First, I found this an interesting read from start to finish, and the art works well - a little bit Cosby Kids, a little bit 70s Marvel. It's the story of the author growing up in a poor neighborhood in the Bronx and the culture of violence he was raised in - how he turned from a gentle kid into someone who liked to beat people up. The kids were all trained to fight by the older boys (and so on up the line) to prepare them for the next more violent stage of their life that was coming. If you couldn't fight or wouldn't fight, you lacked 'heart' and were not a man, so were fair game for everyone - so you'd better fight.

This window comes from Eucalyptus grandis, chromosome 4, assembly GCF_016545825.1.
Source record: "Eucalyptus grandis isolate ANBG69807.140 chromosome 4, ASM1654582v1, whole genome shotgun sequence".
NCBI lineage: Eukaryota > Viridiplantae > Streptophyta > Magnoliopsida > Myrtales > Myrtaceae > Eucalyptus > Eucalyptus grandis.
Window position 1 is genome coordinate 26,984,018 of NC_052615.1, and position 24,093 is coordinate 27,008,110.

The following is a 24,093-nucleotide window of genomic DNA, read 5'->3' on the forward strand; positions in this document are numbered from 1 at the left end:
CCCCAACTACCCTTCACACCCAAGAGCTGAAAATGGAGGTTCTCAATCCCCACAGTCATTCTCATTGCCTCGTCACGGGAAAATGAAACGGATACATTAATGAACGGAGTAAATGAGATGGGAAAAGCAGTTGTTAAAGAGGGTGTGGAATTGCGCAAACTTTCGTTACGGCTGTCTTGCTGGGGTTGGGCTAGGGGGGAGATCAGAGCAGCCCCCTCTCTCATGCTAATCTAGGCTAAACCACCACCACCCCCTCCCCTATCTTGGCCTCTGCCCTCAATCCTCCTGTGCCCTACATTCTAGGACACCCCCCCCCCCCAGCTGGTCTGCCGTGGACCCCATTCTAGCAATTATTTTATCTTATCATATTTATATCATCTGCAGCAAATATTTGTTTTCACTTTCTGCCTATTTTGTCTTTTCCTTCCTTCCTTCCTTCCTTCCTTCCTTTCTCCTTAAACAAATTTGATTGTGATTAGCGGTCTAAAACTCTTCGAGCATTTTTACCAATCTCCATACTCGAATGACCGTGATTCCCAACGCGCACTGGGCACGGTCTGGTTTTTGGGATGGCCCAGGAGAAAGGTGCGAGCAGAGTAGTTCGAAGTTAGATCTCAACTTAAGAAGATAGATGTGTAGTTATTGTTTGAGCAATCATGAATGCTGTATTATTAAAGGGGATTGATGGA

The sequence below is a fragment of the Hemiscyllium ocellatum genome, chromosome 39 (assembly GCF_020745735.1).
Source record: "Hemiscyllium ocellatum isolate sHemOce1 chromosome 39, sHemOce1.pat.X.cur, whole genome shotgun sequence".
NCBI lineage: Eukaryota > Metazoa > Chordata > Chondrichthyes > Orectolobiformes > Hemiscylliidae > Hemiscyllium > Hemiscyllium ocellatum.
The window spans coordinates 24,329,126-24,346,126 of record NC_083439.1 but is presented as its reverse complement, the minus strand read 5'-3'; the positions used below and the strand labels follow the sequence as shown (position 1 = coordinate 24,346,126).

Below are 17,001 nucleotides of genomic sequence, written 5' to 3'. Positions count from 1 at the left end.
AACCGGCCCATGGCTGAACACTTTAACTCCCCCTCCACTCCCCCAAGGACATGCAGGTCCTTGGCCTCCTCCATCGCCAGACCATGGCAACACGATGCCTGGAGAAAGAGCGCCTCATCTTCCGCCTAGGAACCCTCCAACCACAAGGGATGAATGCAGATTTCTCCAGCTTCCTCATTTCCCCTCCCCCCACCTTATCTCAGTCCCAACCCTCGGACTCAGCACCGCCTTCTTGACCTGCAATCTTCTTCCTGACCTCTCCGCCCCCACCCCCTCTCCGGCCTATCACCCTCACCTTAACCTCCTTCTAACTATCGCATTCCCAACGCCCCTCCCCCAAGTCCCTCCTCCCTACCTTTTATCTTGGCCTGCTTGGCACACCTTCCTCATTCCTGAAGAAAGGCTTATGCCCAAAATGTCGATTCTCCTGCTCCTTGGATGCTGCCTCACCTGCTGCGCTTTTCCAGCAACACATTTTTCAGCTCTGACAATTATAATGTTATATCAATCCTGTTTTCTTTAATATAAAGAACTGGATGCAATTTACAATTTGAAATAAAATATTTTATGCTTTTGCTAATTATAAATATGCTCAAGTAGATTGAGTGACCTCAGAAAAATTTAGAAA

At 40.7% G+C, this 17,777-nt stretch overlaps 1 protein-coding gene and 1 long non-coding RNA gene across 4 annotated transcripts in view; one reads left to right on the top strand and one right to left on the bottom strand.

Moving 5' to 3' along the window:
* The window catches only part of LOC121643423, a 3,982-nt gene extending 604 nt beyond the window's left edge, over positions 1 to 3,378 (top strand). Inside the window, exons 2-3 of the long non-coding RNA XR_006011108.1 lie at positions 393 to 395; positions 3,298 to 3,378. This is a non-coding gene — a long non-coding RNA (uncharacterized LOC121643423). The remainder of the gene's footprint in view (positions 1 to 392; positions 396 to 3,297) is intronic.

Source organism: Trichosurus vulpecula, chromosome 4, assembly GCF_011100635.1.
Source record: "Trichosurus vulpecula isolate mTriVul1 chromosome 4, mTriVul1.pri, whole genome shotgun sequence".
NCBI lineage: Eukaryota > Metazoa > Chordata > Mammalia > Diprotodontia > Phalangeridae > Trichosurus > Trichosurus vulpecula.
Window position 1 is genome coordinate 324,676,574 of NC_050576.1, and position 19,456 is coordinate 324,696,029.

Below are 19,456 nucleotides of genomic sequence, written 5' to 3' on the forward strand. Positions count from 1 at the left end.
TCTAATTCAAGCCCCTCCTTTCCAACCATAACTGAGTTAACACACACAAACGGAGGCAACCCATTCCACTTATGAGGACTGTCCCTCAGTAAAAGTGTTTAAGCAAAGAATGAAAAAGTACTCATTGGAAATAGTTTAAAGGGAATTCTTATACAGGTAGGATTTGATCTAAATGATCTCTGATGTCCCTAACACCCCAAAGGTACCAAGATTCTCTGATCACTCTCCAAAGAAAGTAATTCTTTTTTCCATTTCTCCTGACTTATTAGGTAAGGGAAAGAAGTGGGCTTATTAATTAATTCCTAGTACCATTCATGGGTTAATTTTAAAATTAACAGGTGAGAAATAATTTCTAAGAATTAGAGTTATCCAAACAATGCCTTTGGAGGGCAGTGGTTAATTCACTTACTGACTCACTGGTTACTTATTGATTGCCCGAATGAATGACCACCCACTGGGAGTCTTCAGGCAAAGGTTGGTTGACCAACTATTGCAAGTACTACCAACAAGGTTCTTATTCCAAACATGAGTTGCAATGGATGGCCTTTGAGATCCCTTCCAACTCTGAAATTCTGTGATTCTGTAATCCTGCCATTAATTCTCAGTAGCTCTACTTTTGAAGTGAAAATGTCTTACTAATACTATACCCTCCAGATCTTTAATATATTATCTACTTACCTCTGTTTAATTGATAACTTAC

Particularly striking for me was one scene where the author's mother demanded his older brothers go out and do whatever it takes to get a coat back. The book mostly concentrates on young black men, but this particular instance indicates it wasn't just the men. It's certainly a visceral explanation of the cycle of violence requiring more violence.
Geoff (our author) gets pretty good at it. Then the guns show up and suddenly even the most cowardly schmuck can just shoot someone, which breaks down the entire system. The book ends with him escaping the situation by leaving the neighborhood (though see below).